Controversial Rocky Mountain Power bill gets committee approval
SALT LAKE CITY — Sen. Stuart Adams, R-Layton, said changing times on the energy front require more flexibility and freedom for the state's largest electricity provider to implement changes, propelling his sponsorship of a bill to do just that.
But SB115, debated in a legislative committee hearing on Thursday, was repeatedly criticized as a Rocky Mountain Power free-for-all when it comes to potential rate increases and an end-run around the Public Service Commission.
"This will increase rates," warned Michele Beck, director of the state Office of Consumer Services, adding that it removes regulatory oversight of the utility company by the Public Service Commission.
Adams said there is nothing in his bill that prohibits oversight by the commission, but it does give Rocky Mountain Power more discretionary tools to direct ratepayer revenue into what he says are clean air initiatives, such as money to encourage the purchase of electric cars and allowing the company to stockpile dollars for potential upgrades to existing power plants in the face of federal regulations.
"I think we need to be proactive and be forward-looking and deal with problems before they arise, and that is what Senate Bill 115 tries to do," Adams said.
Members of the Senate Transportation and Public Utilities and Technology Committee had plenty of questions on the many-faceted measure, but passed it out of committee so it could get more debate and discussion among the full body of the Senate.
Sen. Karen Mayne, D-West Valley City, said the bill is "many bills in one," but she stressed other lawmakers need to learn more about its provisions.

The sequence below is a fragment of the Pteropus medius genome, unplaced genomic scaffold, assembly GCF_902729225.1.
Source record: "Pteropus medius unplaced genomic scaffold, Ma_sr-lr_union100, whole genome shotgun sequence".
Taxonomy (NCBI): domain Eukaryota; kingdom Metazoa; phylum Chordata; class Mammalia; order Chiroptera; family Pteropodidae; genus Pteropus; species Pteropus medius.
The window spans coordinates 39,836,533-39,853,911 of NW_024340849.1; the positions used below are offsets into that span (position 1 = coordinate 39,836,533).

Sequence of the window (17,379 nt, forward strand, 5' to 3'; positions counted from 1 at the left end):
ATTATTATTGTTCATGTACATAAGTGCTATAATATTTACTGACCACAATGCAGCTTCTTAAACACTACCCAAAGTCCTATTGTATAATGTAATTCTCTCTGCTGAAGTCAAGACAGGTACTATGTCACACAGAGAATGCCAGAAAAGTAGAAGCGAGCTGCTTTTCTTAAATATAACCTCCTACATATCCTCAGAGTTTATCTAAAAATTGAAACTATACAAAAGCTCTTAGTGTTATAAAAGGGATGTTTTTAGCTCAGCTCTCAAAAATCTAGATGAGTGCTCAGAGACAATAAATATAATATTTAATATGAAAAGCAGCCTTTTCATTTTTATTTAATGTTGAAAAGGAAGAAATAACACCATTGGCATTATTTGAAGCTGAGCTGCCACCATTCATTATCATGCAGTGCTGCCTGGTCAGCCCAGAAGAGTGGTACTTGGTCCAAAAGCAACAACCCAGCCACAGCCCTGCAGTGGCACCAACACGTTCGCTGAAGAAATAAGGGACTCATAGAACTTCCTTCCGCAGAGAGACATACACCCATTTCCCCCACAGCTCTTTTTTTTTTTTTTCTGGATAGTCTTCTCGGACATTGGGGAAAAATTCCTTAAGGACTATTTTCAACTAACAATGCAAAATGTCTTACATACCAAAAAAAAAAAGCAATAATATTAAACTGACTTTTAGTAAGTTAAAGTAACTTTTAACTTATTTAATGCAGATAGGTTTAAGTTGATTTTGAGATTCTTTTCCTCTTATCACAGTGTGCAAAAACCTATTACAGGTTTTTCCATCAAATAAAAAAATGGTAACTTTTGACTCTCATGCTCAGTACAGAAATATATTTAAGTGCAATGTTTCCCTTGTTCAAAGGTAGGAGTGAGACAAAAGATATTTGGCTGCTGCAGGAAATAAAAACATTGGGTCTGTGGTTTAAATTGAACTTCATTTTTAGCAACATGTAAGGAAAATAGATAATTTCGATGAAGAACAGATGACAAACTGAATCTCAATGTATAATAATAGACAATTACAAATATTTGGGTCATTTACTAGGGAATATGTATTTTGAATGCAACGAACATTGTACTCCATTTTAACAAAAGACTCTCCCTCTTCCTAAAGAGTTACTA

"As you know, this is a big banana," she said.
Kelly Francone, head of coalition representing many commercial, industrial, residential and agricultural customers, as well as what she described as 30 of the largest energy users in the state, said the bill is bad business for everyone because it allows the revenue from rates to support programs that have not been evaluated to be cost-effective.
"And we don't believe they should be in the electric vehicle business," she said.
Other critics include Utah Clean Energy and HEAL Utah.
Claire Geddes a longtime watchdog on the Hill, told lawmakers that Utah enjoys among the lowest electrical rates in the nation, but that will change if the utility company is allowed to pile on extra costs for special projects or other investments.
"These are totally inappropriate. You don't do it on the back of my utility bill. You are an opening a Pandora's box by going down this road," Geddes said.
Adams said the utility company needs to get a policy directive from the Utah Legislature to make clean energy investments and shift toward a future that includes $10 million directed into clean coal technology.
He added he does not have the same level of confidence that critics have in the three member Public Service Commission.
"I think it is the Legislature's right to set policy," he said.
The bill has the support of the Utah League of Cities & Towns.
Sen. Wayne Harper, R-Taylorsville, was the lone dissenter on sending SB115 on for further discussion.
"I think it is incumbent on this committee to get it right before we send it to the floor," he said.
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